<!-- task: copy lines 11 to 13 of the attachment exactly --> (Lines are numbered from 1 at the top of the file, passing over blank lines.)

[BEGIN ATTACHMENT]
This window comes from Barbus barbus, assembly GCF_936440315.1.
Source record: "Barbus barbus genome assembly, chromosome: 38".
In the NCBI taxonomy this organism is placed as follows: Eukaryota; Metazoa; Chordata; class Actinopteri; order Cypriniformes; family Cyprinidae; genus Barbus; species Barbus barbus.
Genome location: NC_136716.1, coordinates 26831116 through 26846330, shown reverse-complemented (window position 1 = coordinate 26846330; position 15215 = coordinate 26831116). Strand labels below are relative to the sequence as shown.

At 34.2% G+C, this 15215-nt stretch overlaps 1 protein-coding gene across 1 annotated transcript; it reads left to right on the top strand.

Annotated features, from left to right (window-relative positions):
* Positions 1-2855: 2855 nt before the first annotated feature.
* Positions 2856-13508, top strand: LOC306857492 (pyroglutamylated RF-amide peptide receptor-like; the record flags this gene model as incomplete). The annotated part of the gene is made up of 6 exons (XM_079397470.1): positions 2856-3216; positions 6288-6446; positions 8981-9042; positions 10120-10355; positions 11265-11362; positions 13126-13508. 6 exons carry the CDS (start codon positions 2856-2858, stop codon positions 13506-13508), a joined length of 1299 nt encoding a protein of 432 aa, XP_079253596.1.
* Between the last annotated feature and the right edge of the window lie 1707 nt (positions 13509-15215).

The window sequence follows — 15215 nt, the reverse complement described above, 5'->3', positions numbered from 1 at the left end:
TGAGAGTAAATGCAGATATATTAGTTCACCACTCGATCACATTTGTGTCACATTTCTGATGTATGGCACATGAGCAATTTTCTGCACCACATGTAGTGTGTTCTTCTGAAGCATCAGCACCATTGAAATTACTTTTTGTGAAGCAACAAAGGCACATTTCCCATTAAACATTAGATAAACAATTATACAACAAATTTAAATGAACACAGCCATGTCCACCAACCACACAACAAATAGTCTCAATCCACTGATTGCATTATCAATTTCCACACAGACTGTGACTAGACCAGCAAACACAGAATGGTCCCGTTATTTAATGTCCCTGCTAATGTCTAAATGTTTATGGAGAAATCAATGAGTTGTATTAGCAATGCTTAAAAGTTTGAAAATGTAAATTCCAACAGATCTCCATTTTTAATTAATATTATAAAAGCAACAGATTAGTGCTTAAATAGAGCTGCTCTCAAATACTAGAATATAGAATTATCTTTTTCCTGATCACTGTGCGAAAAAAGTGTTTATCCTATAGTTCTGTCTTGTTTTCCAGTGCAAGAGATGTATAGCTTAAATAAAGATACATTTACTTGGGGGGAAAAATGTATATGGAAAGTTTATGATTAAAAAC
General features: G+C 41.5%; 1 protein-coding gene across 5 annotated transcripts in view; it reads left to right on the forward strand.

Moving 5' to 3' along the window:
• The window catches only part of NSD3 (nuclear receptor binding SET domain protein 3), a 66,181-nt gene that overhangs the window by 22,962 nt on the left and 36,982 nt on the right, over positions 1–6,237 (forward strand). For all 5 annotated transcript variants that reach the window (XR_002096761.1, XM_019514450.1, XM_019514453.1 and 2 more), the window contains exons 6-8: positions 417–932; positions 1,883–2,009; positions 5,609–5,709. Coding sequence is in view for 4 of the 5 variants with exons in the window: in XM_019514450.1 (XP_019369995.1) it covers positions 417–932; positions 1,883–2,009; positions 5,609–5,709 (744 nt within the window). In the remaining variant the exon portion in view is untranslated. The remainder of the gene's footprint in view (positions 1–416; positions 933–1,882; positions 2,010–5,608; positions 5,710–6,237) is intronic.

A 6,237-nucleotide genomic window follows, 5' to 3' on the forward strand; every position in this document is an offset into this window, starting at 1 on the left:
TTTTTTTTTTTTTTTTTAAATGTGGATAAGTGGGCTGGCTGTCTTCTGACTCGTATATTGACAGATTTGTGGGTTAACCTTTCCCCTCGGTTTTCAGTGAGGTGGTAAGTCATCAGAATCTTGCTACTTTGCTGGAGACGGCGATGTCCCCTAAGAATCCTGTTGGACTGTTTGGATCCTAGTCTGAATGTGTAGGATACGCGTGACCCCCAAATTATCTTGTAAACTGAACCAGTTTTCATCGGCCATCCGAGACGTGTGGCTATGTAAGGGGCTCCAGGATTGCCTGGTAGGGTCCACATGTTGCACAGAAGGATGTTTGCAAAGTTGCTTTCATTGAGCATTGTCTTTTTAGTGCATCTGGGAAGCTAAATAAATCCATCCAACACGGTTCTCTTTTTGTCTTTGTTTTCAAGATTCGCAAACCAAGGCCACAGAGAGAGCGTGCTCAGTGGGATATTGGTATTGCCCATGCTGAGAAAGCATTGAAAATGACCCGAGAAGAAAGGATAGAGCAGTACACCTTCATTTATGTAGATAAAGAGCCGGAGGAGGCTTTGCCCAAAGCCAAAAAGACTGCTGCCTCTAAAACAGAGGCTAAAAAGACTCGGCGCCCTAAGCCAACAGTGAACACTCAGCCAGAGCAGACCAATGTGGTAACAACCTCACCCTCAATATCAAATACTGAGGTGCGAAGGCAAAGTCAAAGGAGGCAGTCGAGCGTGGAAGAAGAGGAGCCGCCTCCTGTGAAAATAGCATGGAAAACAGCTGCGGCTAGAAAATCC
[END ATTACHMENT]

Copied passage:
TGAGAGTAAATGCAGATATATTAGTTCACCACTCGATCACATTTGTGTCACATTTCTGATGTATGGCACATGAGCAATTTTCTGCACCACATGTAGTGTGTTCTTCTGAAGCATCAGCACCATTGAAATTACTTTTTGTGAAGCAACAAAGGCACATTTCCCATTAAACATTAGATAAACAATTATACAACAAATTTAAATGAACACAGCCATGTCCACCAACCACACAACAAATAGTCTCAATCCACTGATTGCATTATCAATTTCCACACAGACTGTGACTAGACCAGCAAACACAGAATGGTCCCGTTATTTAATGTCCCTGCTAATGTCTAAATGTTTATGGAGAAATCAATGAGTTGTATTAGCAATGCTTAAAAGTTTGAAAATGTAAATTCCAACAGATCTCCATTTTTAATTAATATTATAAAAGCAACAGATTAGTGCTTAAATAGAGCTGCTCTCAAATACTAGAATATAGAATTATCTTTTTCCTGATCACTGTGCGAAAAAAGTGTTTATCCTATAGTTCTGTCTTGTTTTCCAGTGCAAGAGATGTATAGCTTAAATAAAGATACATTTACTTGGGGGGAAAAATGTATATGGAAAGTTTATGATTAAAAAC
General features: G+C 41.5%; 1 protein-coding gene across 5 annotated transcripts in view; it reads left to right on the forward strand.

Moving 5' to 3' along the window: